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Bovine pestivirus is a new alternative virus for multiple myeloma oncolytic virotherapy

Abstract

Background

The oncolytic viruses have shown promising results for the treatment of multiple myeloma. However, the use of human viruses is limited by the patients’ antiviral immune response. In this study, we investigated an alternative oncolytic strategy using non-human pathogen viruses as the bovine viral diarrhea virus (BVDV) that were able to interact with CD46.

Methods

We treated several human myeloma cell lines and non-myeloma cell lines with BVDV to evaluate the expression of CD46 and to study the effect on cell viability by flow cytometry. The possible synergistic effect of bortezomib in combination with BVDV was also tested. Moreover, we infected the bone marrow mononuclear cells obtained from myeloma patients and we checked the BVDV effect on different cell populations, defined by CD138, CD14, CD3, CD19, and CD56 expression evaluated by flow cytometry. Finally, the in vivo BVDV effect was tested in NOD-SCID mice injected subcutaneously with myeloma cell lines.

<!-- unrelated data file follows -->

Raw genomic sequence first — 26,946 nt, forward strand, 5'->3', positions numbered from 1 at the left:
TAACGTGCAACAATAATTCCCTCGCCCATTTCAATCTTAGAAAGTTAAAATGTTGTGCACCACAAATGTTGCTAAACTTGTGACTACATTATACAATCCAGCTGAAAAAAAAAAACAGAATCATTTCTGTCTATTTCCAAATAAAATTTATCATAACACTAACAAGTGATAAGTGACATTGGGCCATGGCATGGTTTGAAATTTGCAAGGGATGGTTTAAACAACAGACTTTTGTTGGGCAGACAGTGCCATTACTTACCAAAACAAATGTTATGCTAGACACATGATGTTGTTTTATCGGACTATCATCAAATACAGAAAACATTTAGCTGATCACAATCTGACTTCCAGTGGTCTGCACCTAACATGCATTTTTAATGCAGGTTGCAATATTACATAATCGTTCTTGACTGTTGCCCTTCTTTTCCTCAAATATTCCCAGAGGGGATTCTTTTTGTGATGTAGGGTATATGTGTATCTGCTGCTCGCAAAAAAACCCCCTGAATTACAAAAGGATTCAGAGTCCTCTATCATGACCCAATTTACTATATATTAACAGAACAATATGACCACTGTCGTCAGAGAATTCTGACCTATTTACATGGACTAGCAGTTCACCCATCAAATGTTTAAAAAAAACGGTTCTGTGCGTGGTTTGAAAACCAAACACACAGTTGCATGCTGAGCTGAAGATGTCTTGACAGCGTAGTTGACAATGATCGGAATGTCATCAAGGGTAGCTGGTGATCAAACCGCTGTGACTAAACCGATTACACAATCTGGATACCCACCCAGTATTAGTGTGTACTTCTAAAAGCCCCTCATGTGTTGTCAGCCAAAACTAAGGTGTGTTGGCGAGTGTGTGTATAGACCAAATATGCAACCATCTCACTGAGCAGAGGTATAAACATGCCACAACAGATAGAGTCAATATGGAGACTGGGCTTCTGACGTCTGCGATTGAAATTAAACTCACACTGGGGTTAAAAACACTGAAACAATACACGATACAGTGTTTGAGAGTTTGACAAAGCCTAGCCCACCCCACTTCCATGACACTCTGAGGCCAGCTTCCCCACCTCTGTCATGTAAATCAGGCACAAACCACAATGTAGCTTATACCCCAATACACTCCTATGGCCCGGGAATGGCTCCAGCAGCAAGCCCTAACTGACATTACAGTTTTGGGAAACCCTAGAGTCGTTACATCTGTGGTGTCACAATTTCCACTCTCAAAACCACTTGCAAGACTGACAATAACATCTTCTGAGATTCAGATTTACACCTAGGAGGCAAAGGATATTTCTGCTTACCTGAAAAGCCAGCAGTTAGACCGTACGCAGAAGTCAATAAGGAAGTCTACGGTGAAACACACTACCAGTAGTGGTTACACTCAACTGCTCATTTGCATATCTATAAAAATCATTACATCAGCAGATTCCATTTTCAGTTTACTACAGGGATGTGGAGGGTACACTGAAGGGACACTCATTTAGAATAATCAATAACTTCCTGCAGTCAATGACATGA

Results

Human myeloma cells were selectively sensitive to BVDV treatment with an increase of cell death and, consequently, of apoptotic markers. Consistently, bone marrow mononuclear cells isolated from myeloma patients treated with BVDV, showed a significant selective decrease of the percentage of viable CD138+ cells. Interestingly, bortezomib pre-treatment significantly increased the cytotoxic effect of BVDV in myeloma cell lines with a synergistic effect. Finally, the in vitro data were confirmed in an in vivo myeloma mouse model showing that BVDV treatment significantly reduced the tumoral burden compared to the vehicle.

Conclusions

Overall, our data indicate, for the first time, a direct oncolytic effect of the BVDV in human myeloma cells suggesting its possible use as novel alternative anti-myeloma virotherapy strategy.

Background